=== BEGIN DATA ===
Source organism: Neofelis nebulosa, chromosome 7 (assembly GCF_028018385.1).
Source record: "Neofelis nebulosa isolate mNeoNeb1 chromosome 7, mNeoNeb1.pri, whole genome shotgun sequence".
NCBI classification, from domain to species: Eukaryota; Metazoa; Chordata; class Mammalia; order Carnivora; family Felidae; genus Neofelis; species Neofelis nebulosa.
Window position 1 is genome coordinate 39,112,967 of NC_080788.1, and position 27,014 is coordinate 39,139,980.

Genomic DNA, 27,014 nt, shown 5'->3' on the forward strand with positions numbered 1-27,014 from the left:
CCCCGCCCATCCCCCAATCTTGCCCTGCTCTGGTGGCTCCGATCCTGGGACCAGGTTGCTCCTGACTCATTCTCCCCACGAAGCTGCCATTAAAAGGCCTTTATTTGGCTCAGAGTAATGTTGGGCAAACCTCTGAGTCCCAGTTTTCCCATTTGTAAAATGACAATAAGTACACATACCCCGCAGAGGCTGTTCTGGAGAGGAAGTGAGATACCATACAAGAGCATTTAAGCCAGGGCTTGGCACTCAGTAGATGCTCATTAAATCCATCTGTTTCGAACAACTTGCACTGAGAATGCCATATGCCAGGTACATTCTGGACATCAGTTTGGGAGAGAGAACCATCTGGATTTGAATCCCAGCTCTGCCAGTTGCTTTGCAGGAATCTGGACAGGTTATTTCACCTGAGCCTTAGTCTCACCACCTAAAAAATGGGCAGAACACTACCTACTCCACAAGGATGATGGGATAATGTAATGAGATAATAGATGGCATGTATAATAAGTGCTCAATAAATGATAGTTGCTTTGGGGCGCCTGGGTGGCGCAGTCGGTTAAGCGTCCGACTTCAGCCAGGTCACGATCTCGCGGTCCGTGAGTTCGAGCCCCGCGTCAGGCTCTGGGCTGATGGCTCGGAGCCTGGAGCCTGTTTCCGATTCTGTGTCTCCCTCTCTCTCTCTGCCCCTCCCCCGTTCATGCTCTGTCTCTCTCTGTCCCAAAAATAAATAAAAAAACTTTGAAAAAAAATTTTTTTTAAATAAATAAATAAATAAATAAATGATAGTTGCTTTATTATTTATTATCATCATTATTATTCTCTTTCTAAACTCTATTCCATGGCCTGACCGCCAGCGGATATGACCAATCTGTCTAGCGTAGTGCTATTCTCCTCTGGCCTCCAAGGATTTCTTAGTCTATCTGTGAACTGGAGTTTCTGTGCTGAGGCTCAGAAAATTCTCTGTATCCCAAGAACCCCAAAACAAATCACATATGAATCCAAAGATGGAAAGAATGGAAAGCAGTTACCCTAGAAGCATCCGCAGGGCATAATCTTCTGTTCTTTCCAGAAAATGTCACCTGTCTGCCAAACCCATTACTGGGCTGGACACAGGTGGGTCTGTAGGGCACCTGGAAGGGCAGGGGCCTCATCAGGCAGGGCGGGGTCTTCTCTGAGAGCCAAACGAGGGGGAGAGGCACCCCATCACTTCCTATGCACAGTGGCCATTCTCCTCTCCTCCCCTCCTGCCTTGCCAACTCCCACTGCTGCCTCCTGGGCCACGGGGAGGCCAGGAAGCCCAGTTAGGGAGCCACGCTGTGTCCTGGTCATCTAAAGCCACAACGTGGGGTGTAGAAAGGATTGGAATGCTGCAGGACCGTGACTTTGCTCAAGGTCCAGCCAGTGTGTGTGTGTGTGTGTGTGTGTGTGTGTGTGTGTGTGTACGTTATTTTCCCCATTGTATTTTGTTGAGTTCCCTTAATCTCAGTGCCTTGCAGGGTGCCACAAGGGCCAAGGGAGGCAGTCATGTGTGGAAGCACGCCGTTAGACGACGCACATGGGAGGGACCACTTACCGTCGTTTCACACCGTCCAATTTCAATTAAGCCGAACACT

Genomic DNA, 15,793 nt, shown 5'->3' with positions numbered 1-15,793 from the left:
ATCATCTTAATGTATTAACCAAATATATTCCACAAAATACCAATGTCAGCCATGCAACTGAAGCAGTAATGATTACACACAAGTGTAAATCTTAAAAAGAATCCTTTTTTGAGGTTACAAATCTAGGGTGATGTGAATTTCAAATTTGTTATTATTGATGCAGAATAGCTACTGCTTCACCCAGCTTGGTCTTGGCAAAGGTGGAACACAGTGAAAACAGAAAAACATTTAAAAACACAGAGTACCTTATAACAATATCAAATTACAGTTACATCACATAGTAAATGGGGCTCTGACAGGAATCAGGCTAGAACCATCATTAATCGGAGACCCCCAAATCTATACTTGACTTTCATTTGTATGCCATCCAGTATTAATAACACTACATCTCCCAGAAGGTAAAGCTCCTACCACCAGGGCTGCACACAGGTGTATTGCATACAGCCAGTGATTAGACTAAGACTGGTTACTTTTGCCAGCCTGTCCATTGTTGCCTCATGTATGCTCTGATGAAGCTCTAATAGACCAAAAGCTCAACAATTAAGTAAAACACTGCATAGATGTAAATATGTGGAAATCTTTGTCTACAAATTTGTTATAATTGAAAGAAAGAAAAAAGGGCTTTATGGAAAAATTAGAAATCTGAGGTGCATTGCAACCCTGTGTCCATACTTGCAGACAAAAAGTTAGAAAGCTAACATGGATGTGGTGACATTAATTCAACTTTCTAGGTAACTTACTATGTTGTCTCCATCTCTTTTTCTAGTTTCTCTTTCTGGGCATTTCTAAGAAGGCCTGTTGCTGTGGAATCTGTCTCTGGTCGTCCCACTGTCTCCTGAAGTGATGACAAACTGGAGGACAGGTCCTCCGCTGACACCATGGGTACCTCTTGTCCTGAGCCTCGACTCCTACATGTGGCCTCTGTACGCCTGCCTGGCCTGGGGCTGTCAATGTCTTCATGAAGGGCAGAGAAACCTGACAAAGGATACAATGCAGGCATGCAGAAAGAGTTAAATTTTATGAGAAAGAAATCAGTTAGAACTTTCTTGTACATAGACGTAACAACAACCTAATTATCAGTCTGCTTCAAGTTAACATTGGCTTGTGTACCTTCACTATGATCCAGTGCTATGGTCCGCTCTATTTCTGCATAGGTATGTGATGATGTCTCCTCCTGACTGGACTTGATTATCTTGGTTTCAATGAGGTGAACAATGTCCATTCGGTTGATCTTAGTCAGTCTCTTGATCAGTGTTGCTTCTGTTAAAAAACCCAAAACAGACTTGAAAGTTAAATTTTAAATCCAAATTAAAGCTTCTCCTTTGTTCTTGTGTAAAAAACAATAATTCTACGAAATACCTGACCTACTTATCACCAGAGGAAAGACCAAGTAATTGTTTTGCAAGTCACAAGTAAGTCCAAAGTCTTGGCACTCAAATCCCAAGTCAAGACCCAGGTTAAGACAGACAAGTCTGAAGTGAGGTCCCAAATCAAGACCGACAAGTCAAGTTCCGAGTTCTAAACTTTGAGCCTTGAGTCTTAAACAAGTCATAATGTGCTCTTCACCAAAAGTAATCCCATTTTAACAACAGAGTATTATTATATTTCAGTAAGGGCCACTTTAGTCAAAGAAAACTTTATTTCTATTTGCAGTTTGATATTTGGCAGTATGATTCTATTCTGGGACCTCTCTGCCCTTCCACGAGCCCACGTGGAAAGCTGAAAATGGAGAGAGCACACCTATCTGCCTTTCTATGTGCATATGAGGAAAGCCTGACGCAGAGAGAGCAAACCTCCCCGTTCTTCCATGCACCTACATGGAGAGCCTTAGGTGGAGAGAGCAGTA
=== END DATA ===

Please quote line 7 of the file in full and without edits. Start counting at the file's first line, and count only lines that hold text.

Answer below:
Genomic DNA, 15,793 nt, shown 5'->3' with positions numbered 1-15,793 from the left: